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20 July 2009


ATMI and SAFC Hitech to co-market solid-source vaporizer to both silicon and compound sectors

At last week’s SEMICON West trade show in San Francisco, CA, ATMI Inc of Danbury, CT and chemical manufacturer SAFC Hitech (a business segment of SAFC within the Sigma-Aldrich Group) announced plans to co-market ATMI’s ProE-Vap system, a solid-source vaporizer designed for atomic layer deposition (ALD) that is currently in demand for volume production of high-k/metal gate applications. The ensuing marketing partnership will cover both the silicon and compound semiconductor markets. A definitive agreement is expected to be signed this summer.

“The ProE-Vap system removes a significant barrier to achieving successful ALD applications processes and overcoming manufacturing process challenges,” claims Tod Higinbotham, ATMI’s executive VP, Process Solutions. “In partnering with Sigma Aldrich, we will bring ProE-Vap technology benefits to a broader customer base and alleviate any single-source supply chain concerns,” he adds.

ATMI developed the ProE-Vap system to address challenges in vaporizing solid materials for ALD processes. Customers using conventional solid vaporization techniques reported problems with film uniformity, particles and process consistency. ATMI says that its exclusive tray technology in the ProE-Vap system provides more solid precursor surface area and greater heat uniformity to enhance vaporization and process stability. By delivering a higher flux of materials, the ProE-Vap system opens the door to the use of new classes of chemistries, the firm adds.

Additionally, the system has the potential to produce greater uniformity from wafer to wafer and to extend ampoule lifetime, resulting in process efficiency gains and cost of ownership reductions, ATMI reckons.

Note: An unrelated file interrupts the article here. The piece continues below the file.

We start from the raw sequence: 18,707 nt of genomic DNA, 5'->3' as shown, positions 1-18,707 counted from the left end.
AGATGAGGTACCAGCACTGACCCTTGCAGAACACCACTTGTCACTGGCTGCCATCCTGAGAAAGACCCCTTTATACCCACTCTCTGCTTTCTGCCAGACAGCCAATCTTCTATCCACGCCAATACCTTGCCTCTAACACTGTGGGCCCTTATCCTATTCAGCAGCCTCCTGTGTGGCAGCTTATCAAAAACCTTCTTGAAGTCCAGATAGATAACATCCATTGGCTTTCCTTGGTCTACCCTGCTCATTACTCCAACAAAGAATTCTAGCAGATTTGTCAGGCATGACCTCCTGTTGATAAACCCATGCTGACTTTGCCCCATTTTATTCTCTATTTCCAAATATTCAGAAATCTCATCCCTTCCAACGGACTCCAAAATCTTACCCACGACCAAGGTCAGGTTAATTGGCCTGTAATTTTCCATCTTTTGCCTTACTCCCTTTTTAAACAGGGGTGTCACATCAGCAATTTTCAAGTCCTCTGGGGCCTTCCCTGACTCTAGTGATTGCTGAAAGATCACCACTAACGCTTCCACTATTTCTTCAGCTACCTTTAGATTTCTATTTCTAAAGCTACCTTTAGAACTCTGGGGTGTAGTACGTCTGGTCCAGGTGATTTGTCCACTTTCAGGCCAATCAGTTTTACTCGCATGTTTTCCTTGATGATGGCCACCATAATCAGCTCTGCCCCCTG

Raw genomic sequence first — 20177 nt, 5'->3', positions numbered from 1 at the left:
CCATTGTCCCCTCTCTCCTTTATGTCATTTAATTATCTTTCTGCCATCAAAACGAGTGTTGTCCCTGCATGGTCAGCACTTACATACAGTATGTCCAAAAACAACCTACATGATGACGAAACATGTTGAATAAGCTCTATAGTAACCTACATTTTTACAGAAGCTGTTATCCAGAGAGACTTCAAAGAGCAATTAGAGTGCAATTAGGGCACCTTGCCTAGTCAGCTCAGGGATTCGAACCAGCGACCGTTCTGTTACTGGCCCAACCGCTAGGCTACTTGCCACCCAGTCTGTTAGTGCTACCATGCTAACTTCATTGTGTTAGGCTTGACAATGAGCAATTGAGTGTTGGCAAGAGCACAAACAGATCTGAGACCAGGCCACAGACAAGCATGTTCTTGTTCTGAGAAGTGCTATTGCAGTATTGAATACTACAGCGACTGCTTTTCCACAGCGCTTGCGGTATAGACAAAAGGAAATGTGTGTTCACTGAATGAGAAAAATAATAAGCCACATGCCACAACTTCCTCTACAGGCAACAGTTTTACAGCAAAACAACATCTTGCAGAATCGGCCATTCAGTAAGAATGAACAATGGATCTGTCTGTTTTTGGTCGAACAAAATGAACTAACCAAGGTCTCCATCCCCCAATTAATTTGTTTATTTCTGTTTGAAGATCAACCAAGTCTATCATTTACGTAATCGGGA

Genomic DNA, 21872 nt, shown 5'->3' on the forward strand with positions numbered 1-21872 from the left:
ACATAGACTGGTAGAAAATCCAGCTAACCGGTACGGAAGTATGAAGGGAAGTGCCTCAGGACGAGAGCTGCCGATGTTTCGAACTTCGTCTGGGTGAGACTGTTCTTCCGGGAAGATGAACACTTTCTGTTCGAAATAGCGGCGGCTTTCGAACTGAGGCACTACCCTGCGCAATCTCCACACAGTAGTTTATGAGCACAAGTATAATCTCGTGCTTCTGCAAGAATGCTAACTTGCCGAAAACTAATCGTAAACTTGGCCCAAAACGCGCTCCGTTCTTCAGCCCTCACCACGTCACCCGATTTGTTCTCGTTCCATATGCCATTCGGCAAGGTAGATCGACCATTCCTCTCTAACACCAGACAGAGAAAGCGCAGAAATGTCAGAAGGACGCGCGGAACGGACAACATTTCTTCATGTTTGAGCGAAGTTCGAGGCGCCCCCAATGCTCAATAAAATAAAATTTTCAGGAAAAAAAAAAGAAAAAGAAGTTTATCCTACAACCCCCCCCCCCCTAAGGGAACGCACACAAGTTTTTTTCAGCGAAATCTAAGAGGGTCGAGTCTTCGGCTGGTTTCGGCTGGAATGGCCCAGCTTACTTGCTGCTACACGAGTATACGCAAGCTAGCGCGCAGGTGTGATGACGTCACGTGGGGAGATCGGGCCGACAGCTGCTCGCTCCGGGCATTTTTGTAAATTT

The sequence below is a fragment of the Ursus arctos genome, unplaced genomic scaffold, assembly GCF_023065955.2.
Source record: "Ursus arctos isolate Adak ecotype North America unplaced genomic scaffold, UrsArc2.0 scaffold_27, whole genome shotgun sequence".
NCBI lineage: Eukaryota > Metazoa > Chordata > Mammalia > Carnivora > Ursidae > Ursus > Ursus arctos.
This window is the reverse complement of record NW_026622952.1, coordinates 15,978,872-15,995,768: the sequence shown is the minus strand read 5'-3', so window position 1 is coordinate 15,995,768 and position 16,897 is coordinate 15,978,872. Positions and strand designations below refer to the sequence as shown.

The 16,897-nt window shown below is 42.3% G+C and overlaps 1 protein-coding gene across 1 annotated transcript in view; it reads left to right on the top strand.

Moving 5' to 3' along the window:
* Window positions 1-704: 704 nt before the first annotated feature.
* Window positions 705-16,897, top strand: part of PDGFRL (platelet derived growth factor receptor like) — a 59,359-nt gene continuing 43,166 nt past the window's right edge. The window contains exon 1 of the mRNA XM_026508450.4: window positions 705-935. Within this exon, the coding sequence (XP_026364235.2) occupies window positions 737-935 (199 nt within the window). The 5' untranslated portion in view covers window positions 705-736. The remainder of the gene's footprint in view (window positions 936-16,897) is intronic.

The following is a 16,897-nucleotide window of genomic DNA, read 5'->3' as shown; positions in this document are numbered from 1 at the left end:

The partnership will see both SAFC Hitech and ATMI offer ProE-Vap systems to the mainstream semiconductor sector. SAFC will also make ProE-Vap technology available to the compound semiconductor market - a segment that ATMI has not previously targeted, which could lead to new opportunities and uses for ProE-Vap technology. SAFC Hitech supplies specialty gases and metal-organics to the compound semiconductor market, including TMG, TMI, TEG, DEZ and other advanced materials.

“ProE-Vap represents a proven, efficient way of delivering solid material in semiconductor applications,” says SAFC Hitech president Barry Leese. “The ProE-Vap technology may better enable the delivery and efficient use of compound semiconductor solid metal-organics, leading to better products and potential breakthroughs in the utilization of these materials in the LED marketplace,” he adds.

Analyst firm Yole Développement forecasts that the materials segment of the compound semiconductor market is expected to grow from $800m in 2007 to more than $1bn by the end of 2010, driven by strong demand in the LED, solid-state lighting, optoelectronics and solar segments.

SAFC Hitech updates product roadmap for MOCVD and ALD materials

At SEMICON West, SAFC Hitech also announced details of its new materials roadmap for metal-organic chemical vapor deposition (MOCVD) and atomic layer deposition (ALD) processes on silicon substrates, outlining the development paths across current and future advanced memory and logic devices (including barrier layers, interconnects, dielectrics and metals) that it expects to see play out between now and 2014.